I did

Meaning, I did go back out to see how things looked after the rain, as I closed the previous post with. However, since these are displayed in reverse order, newest first, this post appears above that one and well away from that simple statement, ruining the continuity and requiring all this explanation. Plus there’s no sense of building drama or developing photo accomplishments, unless you’re reading these as soon as they post. Man, I can’t tell you how often simple formatting issues cramp my style…

All that aside, more froglets.

juvenile green treefrog Hyla cinerea on stem
I shot two photos purposefully for scale comparison, keeping the magnification the same for each (easy enough to do with a manual focus lens – these are at closest focus for the Mamiya 80mm macro, without the extension tube.) Above is the juvenile, while below is an adult found less than half a meter off. Maybe someday I’ll be able to get both in the same frame.

adult green treefrog Hyla cinerea on sapling
You should already know that adults don’t get more than 60mm in length, roughly the same size as the one seen here (even though that’s a different species.)

This time around, though, the frogs were being much more dynamic in their poses, and not leaping away half as often. Was this due to the rain, or was I being more inconspicuous, or something else entirely? Got me, but I’ll take advantage of it all the same.

wet juvenile green treefrog Hyla cinerea spread across weeds
I’m pleased with this pose, partially because I know they won’t hold it for long and will typically leap away within a few seconds – which this one did. Before that happened, I captured this nice ‘action’ shot that also shows the abundant moisture and gives a hint of scale, since you can see the water forming ‘webs’ across the joints and a nice droplet at the bottom of that flowering sprig. Also note how transparent that uppermost foot is. Kewl.

juvenile green treefrog Hyla cinerea sitting up on reed
A note about behavior. Treefrogs show no curiosity at all, and generally display two types of response to approach by a photographer (or at least, by me): Getting away, or hunkering down in place, legs tucked, and pretending they’re just a brilliant green, shiny, striped, bump on a log. So when this one actually sat up higher as if trying to see something better, right as I was lining up directly in front for the portrait angle, I was a little surprised. I’m not sure what that was about, but again, I’ll take it.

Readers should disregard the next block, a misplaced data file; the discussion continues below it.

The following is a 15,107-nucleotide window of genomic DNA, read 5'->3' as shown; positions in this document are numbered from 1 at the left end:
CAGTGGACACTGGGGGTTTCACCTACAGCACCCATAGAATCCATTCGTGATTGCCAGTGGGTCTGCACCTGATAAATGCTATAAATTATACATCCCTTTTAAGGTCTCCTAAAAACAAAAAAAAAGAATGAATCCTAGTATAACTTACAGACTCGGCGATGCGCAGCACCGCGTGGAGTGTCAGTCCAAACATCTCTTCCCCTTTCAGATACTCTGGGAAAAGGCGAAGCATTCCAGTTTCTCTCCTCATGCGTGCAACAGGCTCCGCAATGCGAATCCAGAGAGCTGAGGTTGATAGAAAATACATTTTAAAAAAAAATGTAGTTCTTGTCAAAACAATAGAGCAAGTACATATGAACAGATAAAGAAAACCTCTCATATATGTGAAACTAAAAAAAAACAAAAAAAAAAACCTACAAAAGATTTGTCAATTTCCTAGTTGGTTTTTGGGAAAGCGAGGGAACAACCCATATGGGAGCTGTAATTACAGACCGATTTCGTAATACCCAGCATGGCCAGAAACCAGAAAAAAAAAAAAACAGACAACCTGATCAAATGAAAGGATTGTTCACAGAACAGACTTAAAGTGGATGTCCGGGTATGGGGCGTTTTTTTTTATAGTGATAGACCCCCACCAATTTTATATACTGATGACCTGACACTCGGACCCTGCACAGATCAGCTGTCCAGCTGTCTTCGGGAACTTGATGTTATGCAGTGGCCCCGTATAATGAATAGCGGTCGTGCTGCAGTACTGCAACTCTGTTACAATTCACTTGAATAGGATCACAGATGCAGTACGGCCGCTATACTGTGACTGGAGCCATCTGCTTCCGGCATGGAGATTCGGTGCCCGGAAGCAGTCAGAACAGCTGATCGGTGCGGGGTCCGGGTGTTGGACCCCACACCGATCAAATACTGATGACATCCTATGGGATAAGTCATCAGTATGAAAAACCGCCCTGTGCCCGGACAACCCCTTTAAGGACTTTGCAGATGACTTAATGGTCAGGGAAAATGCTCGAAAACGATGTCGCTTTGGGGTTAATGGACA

bronze juvenile green treefrog Hyla cinerea preparing to leap
Just a lovely color variation. Is this what writers means when they refer to someone as a “bronze goddess?” It’s certainly what I’m going to imagine from now on.

Seriously, the color variations were all over the place, and I’m not sure how much control the frogs have over this; is it largely genetic, or do they alter it to suit the situation, and if so, how quickly does this take place? I’m fairly certain that, if it does occur, it’s much slower than the Carolina anoles, because I’ve watched that happen – it can take place in a few seconds. I’ve never been able to keep track of an individual frog, or even differentiate one, over a period of days to see if they change and when but, judging from the variants that I see in the same locations where I’ve been observing a particular one, it seems to be occurring. Annnddd now I have a new project.

juvenile green treefrog Hyla cinerea looking up belligerently
The faintly belligerent expression, coupled with that one leg sweeping down in a smooth curve to open toes as if it just swatted at something, prompted me to call this one, “Damn Biplanes.” Hopefully that reference isn’t lost.

[Another note: I wanted an upward angle for one of my subjects this morning, and spotted this one in a decent position to exploit, but like most of them, it was quite low to the ground, which is still wet from the rain. I hadn’t thought to bring along a ground pad, essentially a tough sheet of vinyl that I use to prevent my ass from getting wet, so I was endeavoring to get the correct angle while sacrificing only my knee to the muddy terrain. I couldn’t quite get as low as I wanted, and it was an awkward and uncomfortable position, but the result is more than satisfactory.]

And finally, we revisit the molting mantis, because as I passed, it was in a nice position for the portrait, and I couldn’t resist.

juvenile Carolina mantis Stagmomantis carolina posed underneath leaf
I’m pretty sure this is the exact same leaf that it molted on so, lazy day or so for the mantis. Hell, even I get around more than that, and I have a handy fridge of food. Then again, from the expanded size just in the past week, it appears to be finding enough food, so who am I to judge?

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